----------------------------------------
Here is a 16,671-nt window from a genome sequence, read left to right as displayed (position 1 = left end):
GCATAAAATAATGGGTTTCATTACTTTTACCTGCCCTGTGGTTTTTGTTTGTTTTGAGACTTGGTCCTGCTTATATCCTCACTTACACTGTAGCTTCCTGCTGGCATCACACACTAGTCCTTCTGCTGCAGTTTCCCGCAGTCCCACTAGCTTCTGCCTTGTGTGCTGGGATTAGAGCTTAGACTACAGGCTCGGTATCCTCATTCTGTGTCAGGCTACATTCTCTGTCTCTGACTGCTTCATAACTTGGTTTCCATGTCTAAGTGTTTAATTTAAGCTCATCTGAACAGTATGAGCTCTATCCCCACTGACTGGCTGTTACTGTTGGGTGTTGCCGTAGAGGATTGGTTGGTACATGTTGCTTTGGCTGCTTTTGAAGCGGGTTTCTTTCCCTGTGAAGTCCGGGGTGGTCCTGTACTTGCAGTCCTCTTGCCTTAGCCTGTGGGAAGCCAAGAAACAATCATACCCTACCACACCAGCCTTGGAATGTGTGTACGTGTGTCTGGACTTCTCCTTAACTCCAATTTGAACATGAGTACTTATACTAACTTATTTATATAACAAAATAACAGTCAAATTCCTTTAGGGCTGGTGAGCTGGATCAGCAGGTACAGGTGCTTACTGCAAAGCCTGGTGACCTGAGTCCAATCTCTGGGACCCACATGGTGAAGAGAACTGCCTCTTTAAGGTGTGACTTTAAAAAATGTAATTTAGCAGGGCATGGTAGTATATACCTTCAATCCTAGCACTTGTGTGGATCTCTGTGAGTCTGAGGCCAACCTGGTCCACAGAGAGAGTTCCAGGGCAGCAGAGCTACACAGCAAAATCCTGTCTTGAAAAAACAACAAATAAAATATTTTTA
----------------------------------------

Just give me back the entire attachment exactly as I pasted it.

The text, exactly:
Here is a 16,671-nt window from a genome sequence, read left to right as displayed (position 1 = left end):
GCATAAAATAATGGGTTTCATTACTTTTACCTGCCCTGTGGTTTTTGTTTGTTTTGAGACTTGGTCCTGCTTATATCCTCACTTACACTGTAGCTTCCTGCTGGCATCACACACTAGTCCTTCTGCTGCAGTTTCCCGCAGTCCCACTAGCTTCTGCCTTGTGTGCTGGGATTAGAGCTTAGACTACAGGCTCGGTATCCTCATTCTGTGTCAGGCTACATTCTCTGTCTCTGACTGCTTCATAACTTGGTTTCCATGTCTAAGTGTTTAATTTAAGCTCATCTGAACAGTATGAGCTCTATCCCCACTGACTGGCTGTTACTGTTGGGTGTTGCCGTAGAGGATTGGTTGGTACATGTTGCTTTGGCTGCTTTTGAAGCGGGTTTCTTTCCCTGTGAAGTCCGGGGTGGTCCTGTACTTGCAGTCCTCTTGCCTTAGCCTGTGGGAAGCCAAGAAACAATCATACCCTACCACACCAGCCTTGGAATGTGTGTACGTGTGTCTGGACTTCTCCTTAACTCCAATTTGAACATGAGTACTTATACTAACTTATTTATATAACAAAATAACAGTCAAATTCCTTTAGGGCTGGTGAGCTGGATCAGCAGGTACAGGTGCTTACTGCAAAGCCTGGTGACCTGAGTCCAATCTCTGGGACCCACATGGTGAAGAGAACTGCCTCTTTAAGGTGTGACTTTAAAAAATGTAATTTAGCAGGGCATGGTAGTATATACCTTCAATCCTAGCACTTGTGTGGATCTCTGTGAGTCTGAGGCCAACCTGGTCCACAGAGAGAGTTCCAGGGCAGCAGAGCTACACAGCAAAATCCTGTCTTGAAAAAACAACAAATAAAATATTTTTA